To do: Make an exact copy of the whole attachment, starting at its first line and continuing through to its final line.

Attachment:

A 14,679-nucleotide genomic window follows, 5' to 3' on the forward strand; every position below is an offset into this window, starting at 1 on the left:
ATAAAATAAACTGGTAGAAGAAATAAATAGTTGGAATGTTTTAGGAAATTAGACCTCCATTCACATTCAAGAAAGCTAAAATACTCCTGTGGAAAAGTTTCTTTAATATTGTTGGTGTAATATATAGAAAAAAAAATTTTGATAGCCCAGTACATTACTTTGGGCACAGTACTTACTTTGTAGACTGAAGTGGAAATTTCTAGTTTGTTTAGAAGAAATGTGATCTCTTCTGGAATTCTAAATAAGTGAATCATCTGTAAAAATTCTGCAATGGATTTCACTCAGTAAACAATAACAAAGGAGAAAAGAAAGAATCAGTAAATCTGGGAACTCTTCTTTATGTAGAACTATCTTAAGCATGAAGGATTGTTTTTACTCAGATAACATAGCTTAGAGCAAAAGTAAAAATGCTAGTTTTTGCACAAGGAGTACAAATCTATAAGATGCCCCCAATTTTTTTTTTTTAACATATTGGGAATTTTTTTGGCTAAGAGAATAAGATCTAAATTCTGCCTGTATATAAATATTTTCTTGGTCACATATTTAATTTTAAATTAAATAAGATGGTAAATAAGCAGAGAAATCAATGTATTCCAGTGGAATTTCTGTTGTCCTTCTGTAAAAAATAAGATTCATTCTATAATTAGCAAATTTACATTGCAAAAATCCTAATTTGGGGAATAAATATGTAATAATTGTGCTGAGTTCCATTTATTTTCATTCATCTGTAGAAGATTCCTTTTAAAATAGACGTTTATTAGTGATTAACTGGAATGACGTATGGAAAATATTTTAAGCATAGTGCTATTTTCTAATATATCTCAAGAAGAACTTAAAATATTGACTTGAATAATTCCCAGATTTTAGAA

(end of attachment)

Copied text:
A 14,679-nucleotide genomic window follows, 5' to 3' on the forward strand; every position below is an offset into this window, starting at 1 on the left:
ATAAAATAAACTGGTAGAAGAAATAAATAGTTGGAATGTTTTAGGAAATTAGACCTCCATTCACATTCAAGAAAGCTAAAATACTCCTGTGGAAAAGTTTCTTTAATATTGTTGGTGTAATATATAGAAAAAAAAATTTTGATAGCCCAGTACATTACTTTGGGCACAGTACTTACTTTGTAGACTGAAGTGGAAATTTCTAGTTTGTTTAGAAGAAATGTGATCTCTTCTGGAATTCTAAATAAGTGAATCATCTGTAAAAATTCTGCAATGGATTTCACTCAGTAAACAATAACAAAGGAGAAAAGAAAGAATCAGTAAATCTGGGAACTCTTCTTTATGTAGAACTATCTTAAGCATGAAGGATTGTTTTTACTCAGATAACATAGCTTAGAGCAAAAGTAAAAATGCTAGTTTTTGCACAAGGAGTACAAATCTATAAGATGCCCCCAATTTTTTTTTTTTAACATATTGGGAATTTTTTTGGCTAAGAGAATAAGATCTAAATTCTGCCTGTATATAAATATTTTCTTGGTCACATATTTAATTTTAAATTAAATAAGATGGTAAATAAGCAGAGAAATCAATGTATTCCAGTGGAATTTCTGTTGTCCTTCTGTAAAAAATAAGATTCATTCTATAATTAGCAAATTTACATTGCAAAAATCCTAATTTGGGGAATAAATATGTAATAATTGTGCTGAGTTCCATTTATTTTCATTCATCTGTAGAAGATTCCTTTTAAAATAGACGTTTATTAGTGATTAACTGGAATGACGTATGGAAAATATTTTAAGCATAGTGCTATTTTCTAATATATCTCAAGAAGAACTTAAAATATTGACTTGAATAATTCCCAGATTTTAGAA